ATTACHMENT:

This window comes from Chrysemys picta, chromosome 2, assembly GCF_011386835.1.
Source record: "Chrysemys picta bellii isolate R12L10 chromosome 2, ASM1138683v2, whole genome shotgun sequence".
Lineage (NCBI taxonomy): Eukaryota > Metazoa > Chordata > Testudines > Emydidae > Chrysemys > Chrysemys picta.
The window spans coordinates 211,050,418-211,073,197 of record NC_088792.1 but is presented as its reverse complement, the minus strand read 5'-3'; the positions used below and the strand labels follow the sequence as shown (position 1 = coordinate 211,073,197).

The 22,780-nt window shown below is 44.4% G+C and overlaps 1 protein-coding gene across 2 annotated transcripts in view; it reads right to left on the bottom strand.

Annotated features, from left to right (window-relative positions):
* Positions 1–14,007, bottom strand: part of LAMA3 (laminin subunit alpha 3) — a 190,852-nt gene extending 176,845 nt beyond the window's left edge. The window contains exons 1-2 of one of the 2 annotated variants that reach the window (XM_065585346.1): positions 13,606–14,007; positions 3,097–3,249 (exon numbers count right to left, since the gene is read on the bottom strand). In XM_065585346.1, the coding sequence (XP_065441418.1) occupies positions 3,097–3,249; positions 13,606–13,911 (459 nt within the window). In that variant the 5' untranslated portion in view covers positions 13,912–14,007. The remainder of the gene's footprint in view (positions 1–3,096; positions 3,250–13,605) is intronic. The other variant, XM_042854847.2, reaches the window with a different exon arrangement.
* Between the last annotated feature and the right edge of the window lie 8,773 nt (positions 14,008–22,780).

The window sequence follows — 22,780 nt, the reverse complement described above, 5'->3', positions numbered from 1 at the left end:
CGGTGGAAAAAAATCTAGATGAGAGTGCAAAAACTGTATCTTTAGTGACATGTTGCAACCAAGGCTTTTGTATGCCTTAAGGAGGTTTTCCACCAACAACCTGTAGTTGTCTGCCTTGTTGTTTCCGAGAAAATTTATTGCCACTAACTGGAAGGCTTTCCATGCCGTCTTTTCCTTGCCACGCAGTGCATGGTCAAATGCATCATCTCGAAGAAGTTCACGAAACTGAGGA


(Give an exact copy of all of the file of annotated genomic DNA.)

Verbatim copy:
This window comes from Chrysemys picta, chromosome 2, assembly GCF_011386835.1.
Source record: "Chrysemys picta bellii isolate R12L10 chromosome 2, ASM1138683v2, whole genome shotgun sequence".
Lineage (NCBI taxonomy): Eukaryota > Metazoa > Chordata > Testudines > Emydidae > Chrysemys > Chrysemys picta.
The window spans coordinates 211,050,418-211,073,197 of record NC_088792.1 but is presented as its reverse complement, the minus strand read 5'-3'; the positions used below and the strand labels follow the sequence as shown (position 1 = coordinate 211,073,197).

The 22,780-nt window shown below is 44.4% G+C and overlaps 1 protein-coding gene across 2 annotated transcripts in view; it reads right to left on the bottom strand.

Annotated features, from left to right (window-relative positions):
* Positions 1–14,007, bottom strand: part of LAMA3 (laminin subunit alpha 3) — a 190,852-nt gene extending 176,845 nt beyond the window's left edge. The window contains exons 1-2 of one of the 2 annotated variants that reach the window (XM_065585346.1): positions 13,606–14,007; positions 3,097–3,249 (exon numbers count right to left, since the gene is read on the bottom strand). In XM_065585346.1, the coding sequence (XP_065441418.1) occupies positions 3,097–3,249; positions 13,606–13,911 (459 nt within the window). In that variant the 5' untranslated portion in view covers positions 13,912–14,007. The remainder of the gene's footprint in view (positions 1–3,096; positions 3,250–13,605) is intronic. The other variant, XM_042854847.2, reaches the window with a different exon arrangement.
* Between the last annotated feature and the right edge of the window lie 8,773 nt (positions 14,008–22,780).

The window sequence follows — 22,780 nt, the reverse complement described above, 5'->3', positions numbered from 1 at the left end:
CGGTGGAAAAAAATCTAGATGAGAGTGCAAAAACTGTATCTTTAGTGACATGTTGCAACCAAGGCTTTTGTATGCCTTAAGGAGGTTTTCCACCAACAACCTGTAGTTGTCTGCCTTGTTGTTTCCGAGAAAATTTATTGCCACTAACTGGAAGGCTTTCCATGCCGTCTTTTCCTTGCCACGCAGTGCATGGTCAAATGCATCATCTCGAAGAAGTTCACGAAACTGAGGA